Centralized Services Improve Quality of Care and Allocation of Resources for MEDIC
To keep up with the population density increases, Mecklenburg County is centralizing the facility of its Emergency Medical Services (EMS) agency, MEDIC. Centralized facilities house major departments under one roof. “MEDIC in Mecklenburg County highlights the steps we are taking to help create a safer, stronger community,” said Lance Williams, manager of structural engineering at Stewart.
Stewart, ADW Architects and Edifice, Inc. played an integral role in the development of MEDIC’s new facilities that officially opened earlier this year in Charlotte. MEDIC is the busiest 9-1-1 EMS agency in the state of North Carolina. Its new facilities are a unique example of centralization, as all services are now centrally located, including the administrative headquarters, operations, training, 911 dispatch, fueling station and vehicle maintenance departments. MEDIC’s centralization has increased efficiencies, including allowing for the quick service of ambulances and other critical vehicles as they come in, making them ready for the next shift.
“The centralization of this facility helps streamline processes – from vehicle maintenance to training of crews. This, in turn, provides improved care to the community and saves money by increasing efficiency in operations and eliminating the need for separate buildings for each department,” said Williams.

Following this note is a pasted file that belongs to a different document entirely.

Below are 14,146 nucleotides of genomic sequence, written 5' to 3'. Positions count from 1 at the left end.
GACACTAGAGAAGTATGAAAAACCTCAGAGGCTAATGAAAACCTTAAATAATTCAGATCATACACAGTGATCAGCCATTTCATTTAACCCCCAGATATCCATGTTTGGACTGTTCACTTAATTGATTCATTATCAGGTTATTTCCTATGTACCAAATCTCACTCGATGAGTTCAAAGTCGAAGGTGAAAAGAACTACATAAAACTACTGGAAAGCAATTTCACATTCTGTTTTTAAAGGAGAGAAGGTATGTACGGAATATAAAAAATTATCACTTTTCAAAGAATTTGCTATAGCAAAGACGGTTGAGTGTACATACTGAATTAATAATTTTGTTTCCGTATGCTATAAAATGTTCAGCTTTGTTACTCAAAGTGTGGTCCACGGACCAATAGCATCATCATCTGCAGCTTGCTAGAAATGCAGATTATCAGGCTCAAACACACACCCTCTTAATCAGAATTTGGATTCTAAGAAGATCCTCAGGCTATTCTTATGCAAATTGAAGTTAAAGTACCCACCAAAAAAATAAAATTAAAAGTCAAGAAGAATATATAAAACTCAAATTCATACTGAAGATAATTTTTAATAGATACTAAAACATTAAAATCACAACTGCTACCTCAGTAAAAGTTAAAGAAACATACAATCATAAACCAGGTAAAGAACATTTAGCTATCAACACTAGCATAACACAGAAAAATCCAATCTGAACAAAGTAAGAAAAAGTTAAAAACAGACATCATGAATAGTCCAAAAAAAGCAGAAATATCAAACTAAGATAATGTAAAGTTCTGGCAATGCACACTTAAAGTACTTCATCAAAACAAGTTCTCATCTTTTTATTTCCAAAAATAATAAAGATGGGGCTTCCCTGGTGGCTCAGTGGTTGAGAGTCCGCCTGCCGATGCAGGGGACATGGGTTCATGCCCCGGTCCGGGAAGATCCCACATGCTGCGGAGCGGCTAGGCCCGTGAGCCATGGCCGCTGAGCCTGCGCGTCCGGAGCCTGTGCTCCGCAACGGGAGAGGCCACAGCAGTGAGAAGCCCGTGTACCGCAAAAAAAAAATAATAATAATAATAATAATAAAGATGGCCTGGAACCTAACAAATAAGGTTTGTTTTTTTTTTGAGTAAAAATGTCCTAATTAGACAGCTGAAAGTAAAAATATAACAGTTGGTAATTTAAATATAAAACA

Blending Safety and Personalization with Public Safety Facilities
The growth of suburbs has increased demand for public safety infrastructure outside of Charlotte proper, as well. By designing and creating public safety facilities in certain areas of the community that house all first-responder divisions under one roof, first responders can not only respond to emergencies in a timely manner but also build relationships and maintain a presence with the community they are in.